I just read in Fanatic Cook (< http://fanaticcook.blogspot.com/2010/04/psa-testing-cant-detect-prostate-cancer.html >) that a study has shown that:
"There is some evidence that a diet higher in fat, especially animal fat, may increase the risk of prostate cancer."
Since we, as believers in the Paleo worldview, presumably place eating animal fat as one of the core principles of our diet, will this more likely lead to us (in a statistically significant way at least) getting prostate cancer?
Considering how common and dangerous prostate cancer is, are the (theoretical longevity?) benefits of paleo worth the prostate cancer trade-off?
Anyone know any more details about this study so we can see if we should trust it, and how significant the causation is is?
asked byMorgan (1670)
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on April 13, 2010
at 05:41 PM
The studies cited thus far are all observational and only show an association. They do not explain the mechanism. You are (unconsciously and because you're being lead by the nose by good ol' bad journalism) jumping to a causative relationship when none has been established, especially when you ask the question, "Did cavemen all die of prostate cancer?"
Keep a few things in mind:
1) Not everyone who eats animal fat gets prostate cancer. Thus there is no 1:1 causative relationship in the same way that getting hit with a baseball bat in the head with a certain force will break your skull or being irradiated with a certain dose will kill you.
Lesson: Never mistake association/correlation for causation. Establishing which event causes another is not a trivial task in human health, and it's very easy to put the cart before the horse when just working with observations.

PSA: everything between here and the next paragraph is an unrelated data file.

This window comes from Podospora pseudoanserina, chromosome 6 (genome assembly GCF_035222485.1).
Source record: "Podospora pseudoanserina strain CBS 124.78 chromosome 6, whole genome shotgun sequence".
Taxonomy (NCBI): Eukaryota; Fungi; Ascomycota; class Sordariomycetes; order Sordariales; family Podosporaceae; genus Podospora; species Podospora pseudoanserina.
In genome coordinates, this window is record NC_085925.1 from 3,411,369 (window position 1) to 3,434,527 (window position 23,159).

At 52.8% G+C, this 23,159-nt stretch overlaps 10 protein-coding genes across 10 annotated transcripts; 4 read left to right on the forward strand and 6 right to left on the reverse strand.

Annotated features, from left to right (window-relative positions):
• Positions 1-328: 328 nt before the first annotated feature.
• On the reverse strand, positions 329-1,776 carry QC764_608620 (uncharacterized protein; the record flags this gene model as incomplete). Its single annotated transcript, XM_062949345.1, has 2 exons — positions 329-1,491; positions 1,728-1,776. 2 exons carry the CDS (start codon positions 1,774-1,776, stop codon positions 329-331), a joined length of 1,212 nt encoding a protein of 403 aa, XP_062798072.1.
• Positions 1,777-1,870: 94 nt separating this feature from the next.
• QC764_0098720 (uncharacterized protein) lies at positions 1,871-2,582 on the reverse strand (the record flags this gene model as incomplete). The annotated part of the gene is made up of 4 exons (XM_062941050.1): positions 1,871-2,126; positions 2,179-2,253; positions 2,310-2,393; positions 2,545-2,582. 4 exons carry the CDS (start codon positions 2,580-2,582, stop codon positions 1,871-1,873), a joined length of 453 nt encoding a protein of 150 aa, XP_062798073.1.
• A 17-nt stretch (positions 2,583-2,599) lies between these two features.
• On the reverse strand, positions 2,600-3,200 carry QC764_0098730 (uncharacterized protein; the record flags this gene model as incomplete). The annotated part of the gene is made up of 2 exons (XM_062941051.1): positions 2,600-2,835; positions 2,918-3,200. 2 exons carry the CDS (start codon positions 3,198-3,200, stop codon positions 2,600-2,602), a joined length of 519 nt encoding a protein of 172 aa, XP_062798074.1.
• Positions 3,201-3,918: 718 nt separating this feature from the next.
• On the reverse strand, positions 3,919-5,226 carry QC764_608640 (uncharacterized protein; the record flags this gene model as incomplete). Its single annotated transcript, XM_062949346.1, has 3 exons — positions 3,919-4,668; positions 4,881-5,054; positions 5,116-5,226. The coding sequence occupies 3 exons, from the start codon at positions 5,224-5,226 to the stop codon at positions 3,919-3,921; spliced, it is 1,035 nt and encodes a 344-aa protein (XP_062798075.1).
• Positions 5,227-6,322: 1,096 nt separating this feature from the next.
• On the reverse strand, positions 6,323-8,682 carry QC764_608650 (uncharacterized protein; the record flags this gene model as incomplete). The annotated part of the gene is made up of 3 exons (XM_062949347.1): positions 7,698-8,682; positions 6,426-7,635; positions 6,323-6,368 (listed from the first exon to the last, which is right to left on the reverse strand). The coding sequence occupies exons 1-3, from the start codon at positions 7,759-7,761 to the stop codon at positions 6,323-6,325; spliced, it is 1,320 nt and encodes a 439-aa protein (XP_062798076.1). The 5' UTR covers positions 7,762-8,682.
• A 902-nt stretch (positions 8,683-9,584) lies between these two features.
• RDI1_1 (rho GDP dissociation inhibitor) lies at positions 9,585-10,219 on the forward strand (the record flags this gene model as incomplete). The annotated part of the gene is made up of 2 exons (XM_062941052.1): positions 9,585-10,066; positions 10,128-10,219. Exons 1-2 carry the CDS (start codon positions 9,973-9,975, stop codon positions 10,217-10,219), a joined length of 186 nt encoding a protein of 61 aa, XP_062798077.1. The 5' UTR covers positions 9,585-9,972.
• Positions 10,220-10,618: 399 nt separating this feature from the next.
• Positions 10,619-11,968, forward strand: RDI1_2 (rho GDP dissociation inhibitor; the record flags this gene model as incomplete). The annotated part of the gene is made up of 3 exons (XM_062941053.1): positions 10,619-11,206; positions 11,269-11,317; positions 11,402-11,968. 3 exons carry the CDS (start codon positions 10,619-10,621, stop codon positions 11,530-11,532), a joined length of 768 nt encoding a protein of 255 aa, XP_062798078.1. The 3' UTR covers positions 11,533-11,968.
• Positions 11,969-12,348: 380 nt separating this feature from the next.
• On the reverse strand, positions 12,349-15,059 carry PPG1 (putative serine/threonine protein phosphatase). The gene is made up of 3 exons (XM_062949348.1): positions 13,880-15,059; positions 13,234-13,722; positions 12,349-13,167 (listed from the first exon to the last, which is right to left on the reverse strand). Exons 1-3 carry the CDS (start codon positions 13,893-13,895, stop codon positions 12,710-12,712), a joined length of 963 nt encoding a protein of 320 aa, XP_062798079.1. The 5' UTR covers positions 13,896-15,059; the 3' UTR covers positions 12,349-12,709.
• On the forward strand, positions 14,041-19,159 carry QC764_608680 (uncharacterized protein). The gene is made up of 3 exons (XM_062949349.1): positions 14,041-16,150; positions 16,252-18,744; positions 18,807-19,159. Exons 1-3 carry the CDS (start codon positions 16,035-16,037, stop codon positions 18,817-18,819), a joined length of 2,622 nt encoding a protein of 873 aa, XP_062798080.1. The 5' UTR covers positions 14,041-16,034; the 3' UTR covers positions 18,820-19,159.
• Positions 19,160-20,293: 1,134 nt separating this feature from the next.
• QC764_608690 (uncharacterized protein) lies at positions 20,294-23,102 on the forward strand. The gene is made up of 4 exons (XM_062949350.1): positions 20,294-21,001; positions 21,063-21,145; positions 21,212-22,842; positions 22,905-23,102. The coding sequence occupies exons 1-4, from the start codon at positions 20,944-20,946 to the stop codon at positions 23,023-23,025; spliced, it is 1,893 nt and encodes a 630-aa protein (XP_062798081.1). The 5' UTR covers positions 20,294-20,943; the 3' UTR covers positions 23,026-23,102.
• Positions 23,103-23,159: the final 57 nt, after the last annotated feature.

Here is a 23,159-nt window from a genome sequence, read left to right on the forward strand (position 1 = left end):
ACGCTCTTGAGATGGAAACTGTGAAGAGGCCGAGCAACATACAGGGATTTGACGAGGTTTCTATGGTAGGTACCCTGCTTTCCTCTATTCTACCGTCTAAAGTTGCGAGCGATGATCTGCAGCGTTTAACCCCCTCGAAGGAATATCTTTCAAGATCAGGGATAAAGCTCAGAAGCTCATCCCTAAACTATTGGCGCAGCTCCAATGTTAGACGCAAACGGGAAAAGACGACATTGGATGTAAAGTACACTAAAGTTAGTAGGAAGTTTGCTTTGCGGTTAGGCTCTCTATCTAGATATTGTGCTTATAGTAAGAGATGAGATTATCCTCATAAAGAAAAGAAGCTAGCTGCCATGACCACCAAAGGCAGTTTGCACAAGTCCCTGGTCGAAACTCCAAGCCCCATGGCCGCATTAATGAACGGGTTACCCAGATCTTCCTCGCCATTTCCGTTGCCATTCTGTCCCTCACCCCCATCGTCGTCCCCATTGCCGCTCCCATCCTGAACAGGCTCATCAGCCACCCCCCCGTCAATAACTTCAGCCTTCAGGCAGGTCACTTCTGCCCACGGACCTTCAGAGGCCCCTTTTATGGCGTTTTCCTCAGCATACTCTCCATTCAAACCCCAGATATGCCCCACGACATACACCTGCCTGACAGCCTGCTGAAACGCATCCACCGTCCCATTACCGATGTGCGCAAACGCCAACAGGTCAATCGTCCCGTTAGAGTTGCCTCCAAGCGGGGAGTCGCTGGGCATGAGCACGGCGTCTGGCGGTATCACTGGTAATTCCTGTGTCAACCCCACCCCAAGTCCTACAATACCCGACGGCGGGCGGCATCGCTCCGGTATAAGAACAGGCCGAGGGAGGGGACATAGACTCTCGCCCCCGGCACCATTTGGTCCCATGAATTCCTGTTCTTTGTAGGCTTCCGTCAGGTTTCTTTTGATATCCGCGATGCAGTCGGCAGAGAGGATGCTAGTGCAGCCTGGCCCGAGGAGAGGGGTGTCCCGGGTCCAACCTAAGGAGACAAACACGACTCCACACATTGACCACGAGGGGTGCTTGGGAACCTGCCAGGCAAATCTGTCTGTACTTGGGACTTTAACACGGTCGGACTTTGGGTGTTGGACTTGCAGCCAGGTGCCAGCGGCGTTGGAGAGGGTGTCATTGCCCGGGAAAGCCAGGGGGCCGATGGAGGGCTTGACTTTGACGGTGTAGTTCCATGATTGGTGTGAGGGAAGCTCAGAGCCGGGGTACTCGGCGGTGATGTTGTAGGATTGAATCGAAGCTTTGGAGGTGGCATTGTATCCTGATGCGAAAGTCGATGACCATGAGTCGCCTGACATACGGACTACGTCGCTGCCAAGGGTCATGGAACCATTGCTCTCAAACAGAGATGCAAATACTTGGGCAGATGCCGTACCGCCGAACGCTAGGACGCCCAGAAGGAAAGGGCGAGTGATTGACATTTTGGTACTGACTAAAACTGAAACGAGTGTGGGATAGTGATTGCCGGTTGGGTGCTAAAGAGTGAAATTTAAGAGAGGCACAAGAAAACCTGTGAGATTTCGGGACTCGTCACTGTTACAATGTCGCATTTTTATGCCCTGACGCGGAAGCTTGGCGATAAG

2) The people who were studied were eating, generally speaking, the standard american diet and thus there are all sorts of confounding factors. The paleo approach is, almost entirely, based on saying, "This is observed in modern man on a modern diet; what if we didn't eat a modern diet?" It's possible that to get prostate cancer, you need to eat animal fat AND X, where X is not typically present in a hunter gatherer society.
Lesson: Never forget confounding factors; simple relationships are usually not that simple in reality. (don't forget to apply this to your favorite paleo dogma either)
To quote the NY Times article:
Both the writers of the editorial and the authors of the new study pointed out that the relationship between fat intake and the promotion of prostate cancer was complex and in need of much further research. Dr. Giovannucci said, "The findings need to be confirmed in similar prospective studies in different populations, and more research is needed into how animal fats might promote prostate cancer."
3) They cite "alpha-linolenic acid from animals" as the fat causing the highest cancer risk, but earlier in the article they claim that omega-3 fatty acids are anti-cancer. This is somewhat bizarre since alpha-linolenic acid is an omega-3 fatty acid typically associated with plant sources, not animal sources.
In the course of searching for some clarification, I came across a study from 2006 which directly contradicted that observation: http://www.psa-rising.com/blog/2006/06/alpha-linolenic-acid-no-impact-on-prostate-cancer/
So here we have two large studies, one asserting one thing, another saying in essence, "No association."
Lesson: Verify the details.